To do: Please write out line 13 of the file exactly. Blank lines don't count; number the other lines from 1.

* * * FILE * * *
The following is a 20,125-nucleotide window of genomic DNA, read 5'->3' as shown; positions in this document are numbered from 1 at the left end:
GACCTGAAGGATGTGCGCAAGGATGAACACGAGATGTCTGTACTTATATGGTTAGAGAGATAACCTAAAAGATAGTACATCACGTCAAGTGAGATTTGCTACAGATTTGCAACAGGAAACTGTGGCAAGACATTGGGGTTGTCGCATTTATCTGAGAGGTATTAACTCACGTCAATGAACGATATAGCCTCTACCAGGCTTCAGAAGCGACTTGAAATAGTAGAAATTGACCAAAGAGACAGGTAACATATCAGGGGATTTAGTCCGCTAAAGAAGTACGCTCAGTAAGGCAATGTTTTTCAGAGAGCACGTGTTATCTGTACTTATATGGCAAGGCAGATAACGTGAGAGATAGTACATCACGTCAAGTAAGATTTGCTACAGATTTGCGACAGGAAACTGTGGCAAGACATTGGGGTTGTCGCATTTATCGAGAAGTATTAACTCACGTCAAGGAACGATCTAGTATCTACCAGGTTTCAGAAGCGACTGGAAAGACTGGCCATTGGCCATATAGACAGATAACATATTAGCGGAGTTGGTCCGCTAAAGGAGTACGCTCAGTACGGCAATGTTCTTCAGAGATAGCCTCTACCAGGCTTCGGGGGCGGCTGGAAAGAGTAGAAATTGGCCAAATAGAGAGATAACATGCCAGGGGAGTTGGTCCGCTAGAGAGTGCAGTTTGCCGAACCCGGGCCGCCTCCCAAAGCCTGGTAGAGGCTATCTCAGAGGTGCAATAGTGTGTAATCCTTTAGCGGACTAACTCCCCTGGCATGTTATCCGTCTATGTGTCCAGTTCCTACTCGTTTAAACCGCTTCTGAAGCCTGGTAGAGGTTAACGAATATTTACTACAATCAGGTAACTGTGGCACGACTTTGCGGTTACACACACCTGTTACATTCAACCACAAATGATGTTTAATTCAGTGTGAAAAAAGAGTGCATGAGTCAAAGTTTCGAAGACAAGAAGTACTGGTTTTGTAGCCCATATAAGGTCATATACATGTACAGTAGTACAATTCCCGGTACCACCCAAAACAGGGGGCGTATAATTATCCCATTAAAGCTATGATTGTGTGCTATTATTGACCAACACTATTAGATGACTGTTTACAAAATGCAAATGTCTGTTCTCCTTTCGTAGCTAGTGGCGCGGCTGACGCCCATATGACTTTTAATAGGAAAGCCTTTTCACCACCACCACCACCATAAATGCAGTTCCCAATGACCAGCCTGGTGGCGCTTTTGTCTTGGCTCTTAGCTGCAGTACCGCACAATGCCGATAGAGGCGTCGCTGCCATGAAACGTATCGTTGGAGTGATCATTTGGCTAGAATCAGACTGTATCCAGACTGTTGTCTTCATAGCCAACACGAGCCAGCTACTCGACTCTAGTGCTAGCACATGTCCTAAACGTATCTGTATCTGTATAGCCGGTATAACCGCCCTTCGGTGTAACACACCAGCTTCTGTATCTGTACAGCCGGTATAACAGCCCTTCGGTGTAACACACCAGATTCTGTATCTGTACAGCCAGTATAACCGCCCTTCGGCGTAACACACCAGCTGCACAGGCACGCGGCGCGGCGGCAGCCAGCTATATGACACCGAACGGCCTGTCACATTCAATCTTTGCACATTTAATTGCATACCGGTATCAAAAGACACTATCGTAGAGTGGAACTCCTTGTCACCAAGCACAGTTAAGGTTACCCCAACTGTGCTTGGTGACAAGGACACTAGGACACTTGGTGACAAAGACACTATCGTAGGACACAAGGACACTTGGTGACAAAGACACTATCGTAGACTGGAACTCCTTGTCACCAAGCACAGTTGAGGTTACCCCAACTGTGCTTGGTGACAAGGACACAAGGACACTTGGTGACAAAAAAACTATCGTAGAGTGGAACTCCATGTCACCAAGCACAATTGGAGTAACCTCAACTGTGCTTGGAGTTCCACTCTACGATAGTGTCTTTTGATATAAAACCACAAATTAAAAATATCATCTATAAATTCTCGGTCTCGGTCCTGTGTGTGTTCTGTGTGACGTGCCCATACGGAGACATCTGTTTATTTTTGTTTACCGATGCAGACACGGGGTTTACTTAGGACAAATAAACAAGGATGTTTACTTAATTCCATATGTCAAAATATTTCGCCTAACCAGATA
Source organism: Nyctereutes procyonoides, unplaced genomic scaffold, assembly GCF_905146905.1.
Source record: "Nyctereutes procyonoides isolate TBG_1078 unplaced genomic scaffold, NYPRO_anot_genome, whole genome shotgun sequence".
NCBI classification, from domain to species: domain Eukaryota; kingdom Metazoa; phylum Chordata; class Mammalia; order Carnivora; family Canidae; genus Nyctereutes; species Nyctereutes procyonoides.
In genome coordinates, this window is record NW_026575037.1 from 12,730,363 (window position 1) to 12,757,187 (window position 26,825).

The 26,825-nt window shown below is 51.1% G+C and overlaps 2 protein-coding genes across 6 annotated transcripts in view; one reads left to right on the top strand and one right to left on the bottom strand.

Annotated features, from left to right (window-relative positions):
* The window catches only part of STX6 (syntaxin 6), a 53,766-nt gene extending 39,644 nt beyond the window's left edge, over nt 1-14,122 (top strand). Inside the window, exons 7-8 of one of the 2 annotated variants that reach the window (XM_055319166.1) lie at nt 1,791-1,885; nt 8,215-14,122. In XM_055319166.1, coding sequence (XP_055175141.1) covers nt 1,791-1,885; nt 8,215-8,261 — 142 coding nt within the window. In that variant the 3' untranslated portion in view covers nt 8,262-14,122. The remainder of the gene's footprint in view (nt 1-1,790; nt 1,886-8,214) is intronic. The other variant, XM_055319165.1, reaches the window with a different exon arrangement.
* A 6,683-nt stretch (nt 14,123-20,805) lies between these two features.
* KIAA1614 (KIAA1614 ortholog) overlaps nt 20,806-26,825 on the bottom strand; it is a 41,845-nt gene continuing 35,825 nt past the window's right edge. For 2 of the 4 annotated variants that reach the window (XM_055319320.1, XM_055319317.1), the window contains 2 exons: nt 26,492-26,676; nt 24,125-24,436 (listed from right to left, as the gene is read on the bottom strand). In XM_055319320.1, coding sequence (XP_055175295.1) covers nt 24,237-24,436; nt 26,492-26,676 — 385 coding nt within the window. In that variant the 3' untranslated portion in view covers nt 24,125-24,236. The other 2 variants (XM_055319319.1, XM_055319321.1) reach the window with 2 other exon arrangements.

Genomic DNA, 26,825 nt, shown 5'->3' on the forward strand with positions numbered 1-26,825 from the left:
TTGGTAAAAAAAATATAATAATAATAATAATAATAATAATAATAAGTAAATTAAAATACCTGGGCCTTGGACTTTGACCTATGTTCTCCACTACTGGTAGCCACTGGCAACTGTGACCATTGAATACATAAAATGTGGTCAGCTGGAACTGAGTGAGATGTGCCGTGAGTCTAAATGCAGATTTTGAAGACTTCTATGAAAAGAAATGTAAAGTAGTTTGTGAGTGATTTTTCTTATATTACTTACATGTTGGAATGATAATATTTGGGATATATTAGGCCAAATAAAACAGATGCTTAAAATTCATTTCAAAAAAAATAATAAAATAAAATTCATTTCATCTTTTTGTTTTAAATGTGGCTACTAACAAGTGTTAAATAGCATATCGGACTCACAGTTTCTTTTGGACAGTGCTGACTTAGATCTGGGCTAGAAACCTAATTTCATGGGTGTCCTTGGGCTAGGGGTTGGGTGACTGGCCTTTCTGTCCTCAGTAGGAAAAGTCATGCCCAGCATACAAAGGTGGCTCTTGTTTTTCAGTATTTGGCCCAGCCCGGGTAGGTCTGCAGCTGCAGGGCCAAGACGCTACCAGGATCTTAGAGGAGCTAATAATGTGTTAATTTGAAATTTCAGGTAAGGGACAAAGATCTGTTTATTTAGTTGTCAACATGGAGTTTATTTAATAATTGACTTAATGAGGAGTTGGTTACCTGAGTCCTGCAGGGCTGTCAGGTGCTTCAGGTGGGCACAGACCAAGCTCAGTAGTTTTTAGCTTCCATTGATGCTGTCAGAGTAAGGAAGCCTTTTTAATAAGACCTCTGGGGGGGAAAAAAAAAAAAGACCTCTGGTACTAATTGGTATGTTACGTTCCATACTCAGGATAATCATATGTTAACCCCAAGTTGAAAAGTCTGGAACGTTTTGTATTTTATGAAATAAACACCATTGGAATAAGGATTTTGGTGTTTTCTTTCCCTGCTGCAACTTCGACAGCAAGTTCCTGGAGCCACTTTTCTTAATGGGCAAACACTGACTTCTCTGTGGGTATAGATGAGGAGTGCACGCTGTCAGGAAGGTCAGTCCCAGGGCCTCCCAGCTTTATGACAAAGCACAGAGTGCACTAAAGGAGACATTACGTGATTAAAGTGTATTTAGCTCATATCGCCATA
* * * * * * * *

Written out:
TTGGTAAAAAAAATATAATAATAATAATAATAATAATAATAATAAGTAAATTAAAATACCTGGGCCTTGGACTTTGACCTATGTTCTCCACTACTGGTAGCCACTGGCAACTGTGACCATTGAATACATAAAATGTGGTCAGCTGGAACTGAGTGAGATGTGCCGTGAGTCTAAATGCAGATTTTGAAGACTTCTATGAAAAGAAATGTAAAGTAGTTTGTGAGTGATTTTTCTTATATTACTTACATGTTGGAATGATAATATTTGGGATATATTAGGCCAAATAAAACAGATGCTTAAAATTCATTTCAAAAAAAATAATAAAATAAAATTCATTTCATCTTTTTGTTTTAAATGTGGCTACTAACAAGTGTTAAATAGCATATCGGACTCACAGTTTCTTTTGGACAGTGCTGACTTAGATCTGGGCTAGAAACCTAATTTCATGGGTGTCCTTGGGCTAGGGGTTGGGTGACTGGCCTTTCTGTCCTCAGTAGGAAAAGTCATGCCCAGCATACAAAGGTGGCTCTTGTTTTTCAGTATTTGGCCCAGCCCGGGTAGGTCTGCAGCTGCAGGGCCAAGACGCTACCAGGATCTTAGAGGAGCTAATAATGTGTTAATTTGAAATTTCAGGTAAGGGACAAAGATCTGTTTATTTAGTTGTCAACATGGAGTTTATTTAATAATTGACTTAATGAGGAGTTGGTTACCTGAGTCCTGCAGGGCTGTCAGGTGCTTCAGGTGGGCACAGACCAAGCTCAGTAGTTTTTAGCTTCCATTGATGCTGTCAGAGTAAGGAAGCCTTTTTAATAAGACCTCTGGGGGGGAAAAAAAAAAAAGACCTCTGGTACTAATTGGTATGTTACGTTCCATACTCAGGATAATCATATGTTAACCCCAAGTTGAAAAGTCTGGAACGTTTTGTATTTTATGAAATAAACACCATTGGAATAAGGATTTTGGTGTTTTCTTTCCCTGCTGCAACTTCGACAGCAAGTTCCTGGAGCCACTTTTCTTAATGGGCAAACACTGACTTCTCTGTGGGTATAGATGAGGAGTGCACGCTGTCAGGAAGGTCAGTCCCAGGGCCTCCCAGCTTTATGACAAAGCACAGAGTGCACTAAAGGAGACATTACGTGATTAAAGTGTATTTAGCTCATATCGCCATA